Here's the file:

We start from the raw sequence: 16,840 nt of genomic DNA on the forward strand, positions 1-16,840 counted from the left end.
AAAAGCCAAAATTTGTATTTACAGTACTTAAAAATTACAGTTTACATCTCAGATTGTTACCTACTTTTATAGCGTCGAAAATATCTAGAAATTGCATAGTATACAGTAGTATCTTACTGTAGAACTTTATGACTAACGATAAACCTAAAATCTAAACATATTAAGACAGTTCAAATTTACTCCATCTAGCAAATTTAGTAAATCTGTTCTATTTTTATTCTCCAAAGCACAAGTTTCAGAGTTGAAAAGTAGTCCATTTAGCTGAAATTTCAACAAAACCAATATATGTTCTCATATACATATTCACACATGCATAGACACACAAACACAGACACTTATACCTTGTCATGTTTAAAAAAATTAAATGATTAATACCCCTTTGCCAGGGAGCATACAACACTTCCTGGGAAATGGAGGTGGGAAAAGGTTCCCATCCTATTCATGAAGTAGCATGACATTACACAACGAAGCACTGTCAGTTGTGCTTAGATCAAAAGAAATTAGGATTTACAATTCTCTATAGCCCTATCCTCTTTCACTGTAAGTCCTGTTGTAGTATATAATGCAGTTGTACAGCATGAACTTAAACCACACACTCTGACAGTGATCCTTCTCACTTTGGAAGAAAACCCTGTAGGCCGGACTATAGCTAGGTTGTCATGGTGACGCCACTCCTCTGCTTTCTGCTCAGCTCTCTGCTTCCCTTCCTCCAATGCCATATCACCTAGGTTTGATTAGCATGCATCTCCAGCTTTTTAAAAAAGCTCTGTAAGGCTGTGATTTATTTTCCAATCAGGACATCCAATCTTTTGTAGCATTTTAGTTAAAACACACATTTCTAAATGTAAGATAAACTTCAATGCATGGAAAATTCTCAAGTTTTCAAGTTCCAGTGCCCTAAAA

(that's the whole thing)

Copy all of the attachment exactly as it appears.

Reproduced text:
We start from the raw sequence: 16,840 nt of genomic DNA on the forward strand, positions 1-16,840 counted from the left end.
AAAAGCCAAAATTTGTATTTACAGTACTTAAAAATTACAGTTTACATCTCAGATTGTTACCTACTTTTATAGCGTCGAAAATATCTAGAAATTGCATAGTATACAGTAGTATCTTACTGTAGAACTTTATGACTAACGATAAACCTAAAATCTAAACATATTAAGACAGTTCAAATTTACTCCATCTAGCAAATTTAGTAAATCTGTTCTATTTTTATTCTCCAAAGCACAAGTTTCAGAGTTGAAAAGTAGTCCATTTAGCTGAAATTTCAACAAAACCAATATATGTTCTCATATACATATTCACACATGCATAGACACACAAACACAGACACTTATACCTTGTCATGTTTAAAAAAATTAAATGATTAATACCCCTTTGCCAGGGAGCATACAACACTTCCTGGGAAATGGAGGTGGGAAAAGGTTCCCATCCTATTCATGAAGTAGCATGACATTACACAACGAAGCACTGTCAGTTGTGCTTAGATCAAAAGAAATTAGGATTTACAATTCTCTATAGCCCTATCCTCTTTCACTGTAAGTCCTGTTGTAGTATATAATGCAGTTGTACAGCATGAACTTAAACCACACACTCTGACAGTGATCCTTCTCACTTTGGAAGAAAACCCTGTAGGCCGGACTATAGCTAGGTTGTCATGGTGACGCCACTCCTCTGCTTTCTGCTCAGCTCTCTGCTTCCCTTCCTCCAATGCCATATCACCTAGGTTTGATTAGCATGCATCTCCAGCTTTTTAAAAAAGCTCTGTAAGGCTGTGATTTATTTTCCAATCAGGACATCCAATCTTTTGTAGCATTTTAGTTAAAACACACATTTCTAAATGTAAGATAAACTTCAATGCATGGAAAATTCTCAAGTTTTCAAGTTCCAGTGCCCTAAAA